Category: Ghana, 2012

Cast of Characters

August 23, 2012

Not sure whether blogging ethicists would condone this pre-trip post, but I have my reasons for doing it, and I should at least get a few points for being up front.

I’m taking off for Ghana in two days, my third trip in as many years. Some of you may have followed one or both of the prior trips. If you haven’t, and would like some further background, you can find links to the blogs for the past two years in the margin of this blog. Even without that background, though, this blog should stand on its own, like the third novel in a series.

And, though this is no novel–the characters are real and unaltered–the story that unfolds has something of the feel of a novel or, put differently, the reality of the Ghana life experience gives to the lives we lead in the West a sense of the fictional. If that does not make sense now, perhaps it will by the end of this trip. Or, perhaps not.

I want to introduce some of the cast of characters now, so that you can begin to get to know them. From time to time, you may want to refer back to this post to refresh your recollection of the people I refer to in the blog.

This trip will differ in a couple of important respects from the two prior trips.

First, the trip has a different and more focused purpose. To date, the Kipharts’ (of which, more soon) work in Ghana has evolved from the digging of wells in selected rural communities to the additions of wings to schools and aid to medical clinics and last year, to the creation of a commercial pineapple-growing venture. The growth of their work has been somewhat topsy-like, expanding as additional needs and opportunities have been identified. In the six months prior to this trip, though, the Kipharts’ thinking has shifted to a more focused, organized and holistic attempt to create sustainable communities that combine economic growth with clean water, health and education in largely-forgotten, small, rural areas in Ghana. This trip will be an attempt to shape and start one or more “circles of sustainability” (as Susie Kiphart refers to them) in these rural areas.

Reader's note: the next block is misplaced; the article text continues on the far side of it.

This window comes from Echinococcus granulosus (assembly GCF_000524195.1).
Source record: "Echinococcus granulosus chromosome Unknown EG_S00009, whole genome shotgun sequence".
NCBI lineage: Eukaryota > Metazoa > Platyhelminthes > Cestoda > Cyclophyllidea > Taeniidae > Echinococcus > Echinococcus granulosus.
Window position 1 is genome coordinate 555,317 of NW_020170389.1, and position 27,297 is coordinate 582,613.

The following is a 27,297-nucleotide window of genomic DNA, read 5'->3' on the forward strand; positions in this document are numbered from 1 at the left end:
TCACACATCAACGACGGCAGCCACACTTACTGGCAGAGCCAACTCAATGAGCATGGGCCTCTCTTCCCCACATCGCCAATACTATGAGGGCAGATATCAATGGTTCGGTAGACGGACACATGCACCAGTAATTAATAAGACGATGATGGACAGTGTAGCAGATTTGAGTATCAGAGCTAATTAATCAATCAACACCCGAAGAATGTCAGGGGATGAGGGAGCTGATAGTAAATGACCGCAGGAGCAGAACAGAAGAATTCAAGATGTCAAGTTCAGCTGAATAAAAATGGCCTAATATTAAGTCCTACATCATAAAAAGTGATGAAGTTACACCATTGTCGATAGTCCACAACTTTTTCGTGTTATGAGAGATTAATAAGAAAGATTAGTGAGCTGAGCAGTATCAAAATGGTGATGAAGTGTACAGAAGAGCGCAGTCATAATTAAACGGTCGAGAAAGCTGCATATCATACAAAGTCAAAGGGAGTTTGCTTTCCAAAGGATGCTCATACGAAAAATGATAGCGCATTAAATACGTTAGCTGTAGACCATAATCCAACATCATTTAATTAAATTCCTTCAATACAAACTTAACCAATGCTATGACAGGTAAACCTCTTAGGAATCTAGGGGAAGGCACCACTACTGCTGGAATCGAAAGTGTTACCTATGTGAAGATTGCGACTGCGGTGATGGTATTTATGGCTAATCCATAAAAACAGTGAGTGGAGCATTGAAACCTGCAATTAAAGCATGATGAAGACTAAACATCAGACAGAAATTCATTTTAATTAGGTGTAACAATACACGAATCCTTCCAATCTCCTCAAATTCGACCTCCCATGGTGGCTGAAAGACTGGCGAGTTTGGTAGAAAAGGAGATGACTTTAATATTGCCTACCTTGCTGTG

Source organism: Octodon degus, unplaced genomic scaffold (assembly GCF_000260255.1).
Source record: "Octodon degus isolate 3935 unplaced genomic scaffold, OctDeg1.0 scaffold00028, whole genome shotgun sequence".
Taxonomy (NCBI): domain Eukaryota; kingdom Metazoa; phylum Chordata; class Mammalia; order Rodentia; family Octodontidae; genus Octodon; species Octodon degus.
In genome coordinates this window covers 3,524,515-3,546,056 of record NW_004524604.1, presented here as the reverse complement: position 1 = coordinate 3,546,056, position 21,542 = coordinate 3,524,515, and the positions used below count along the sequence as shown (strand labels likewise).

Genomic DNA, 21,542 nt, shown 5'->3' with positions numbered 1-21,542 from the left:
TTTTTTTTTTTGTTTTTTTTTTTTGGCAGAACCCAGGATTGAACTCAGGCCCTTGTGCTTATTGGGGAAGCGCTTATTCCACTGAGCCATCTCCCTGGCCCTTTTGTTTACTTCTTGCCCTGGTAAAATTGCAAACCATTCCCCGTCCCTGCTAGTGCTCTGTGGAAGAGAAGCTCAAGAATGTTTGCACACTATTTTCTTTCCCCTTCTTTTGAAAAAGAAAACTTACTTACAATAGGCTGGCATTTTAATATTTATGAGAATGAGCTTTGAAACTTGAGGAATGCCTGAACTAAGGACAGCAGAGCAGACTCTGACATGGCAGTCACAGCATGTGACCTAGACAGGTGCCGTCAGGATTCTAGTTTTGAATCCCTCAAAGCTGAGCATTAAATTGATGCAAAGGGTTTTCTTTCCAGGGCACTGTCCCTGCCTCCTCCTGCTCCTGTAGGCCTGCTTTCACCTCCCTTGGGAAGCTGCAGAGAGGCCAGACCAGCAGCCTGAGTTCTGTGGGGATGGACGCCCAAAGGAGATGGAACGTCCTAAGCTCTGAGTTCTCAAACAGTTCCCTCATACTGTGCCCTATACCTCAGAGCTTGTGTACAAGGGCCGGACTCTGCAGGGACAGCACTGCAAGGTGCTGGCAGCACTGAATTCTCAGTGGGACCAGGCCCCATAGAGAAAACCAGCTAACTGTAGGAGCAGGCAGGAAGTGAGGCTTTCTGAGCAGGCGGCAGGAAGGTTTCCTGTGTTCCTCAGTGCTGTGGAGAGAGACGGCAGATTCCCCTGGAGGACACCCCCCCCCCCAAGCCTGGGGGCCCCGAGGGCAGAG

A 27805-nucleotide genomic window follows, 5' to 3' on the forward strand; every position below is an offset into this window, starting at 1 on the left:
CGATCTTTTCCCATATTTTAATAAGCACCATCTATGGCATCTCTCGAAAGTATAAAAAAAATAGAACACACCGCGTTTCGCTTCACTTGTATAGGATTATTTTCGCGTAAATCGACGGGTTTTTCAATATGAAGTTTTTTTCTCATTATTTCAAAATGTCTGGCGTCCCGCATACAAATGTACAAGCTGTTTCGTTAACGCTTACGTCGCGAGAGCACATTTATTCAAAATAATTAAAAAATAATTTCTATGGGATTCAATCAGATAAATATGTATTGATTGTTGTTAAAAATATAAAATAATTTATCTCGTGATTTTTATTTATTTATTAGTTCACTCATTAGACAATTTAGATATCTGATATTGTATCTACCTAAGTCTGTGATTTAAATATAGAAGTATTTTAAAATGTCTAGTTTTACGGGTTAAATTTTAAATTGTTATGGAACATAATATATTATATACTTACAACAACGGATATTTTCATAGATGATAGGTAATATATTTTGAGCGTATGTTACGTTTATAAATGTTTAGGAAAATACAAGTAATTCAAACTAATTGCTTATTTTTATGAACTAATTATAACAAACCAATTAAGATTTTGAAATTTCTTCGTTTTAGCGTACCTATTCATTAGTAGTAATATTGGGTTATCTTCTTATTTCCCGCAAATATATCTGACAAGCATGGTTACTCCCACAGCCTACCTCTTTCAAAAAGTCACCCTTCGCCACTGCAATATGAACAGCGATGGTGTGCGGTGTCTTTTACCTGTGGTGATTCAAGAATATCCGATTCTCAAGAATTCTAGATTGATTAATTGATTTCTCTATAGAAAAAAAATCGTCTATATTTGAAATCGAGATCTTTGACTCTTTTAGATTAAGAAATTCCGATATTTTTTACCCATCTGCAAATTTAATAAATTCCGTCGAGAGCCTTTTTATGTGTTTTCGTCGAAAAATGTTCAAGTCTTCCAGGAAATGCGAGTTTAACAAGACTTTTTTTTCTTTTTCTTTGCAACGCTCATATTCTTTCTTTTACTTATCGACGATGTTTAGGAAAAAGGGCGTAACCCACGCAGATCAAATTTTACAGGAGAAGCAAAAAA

Second, the cast of characters has changed somewhat. One important member of the two prior trips, my wife Carol, will not be along, because the trip is too close to the prospective birth of our fifth grandchild in Atlanta (who is due October 4) for her comfort. Of course we all, especially me, will miss Carol’s presence, though we know that she will be with us in spirit.

Joining the trip, will be Funmi and Sola Olopade, two Nigerian doctors who run the Global Health Initiative at the University of Chicago. The Olopades have become good friends of the Kipharts and have been influential in shaping their new thinking. Carol and I have been privileged to get to know the Olopades over three or four meetings with the Kipharts. (The Olopades just returned from a family trip to Tanzania, where they climbed Kilimanjaro.). Funmi has been to Ghana with another friend of the Kipharts, Marta Segu, whose foundation in Spain has provided financial support to the Kumasi Clinic, run by Dr. Annie. Sola (pronounced “Shola”) is making his first trip to Ghana with us. Marta will not be with us, though she’s been an active contributor to the robust email communication that has preceded the trip. (As part of their more focused thinking, the Kipharts are approaching some others to help fund and leverage their work. In addition to Grifols, the Spanish Foundation, they have applied to the Ronald McDonald Foundation in the U.S. for support.)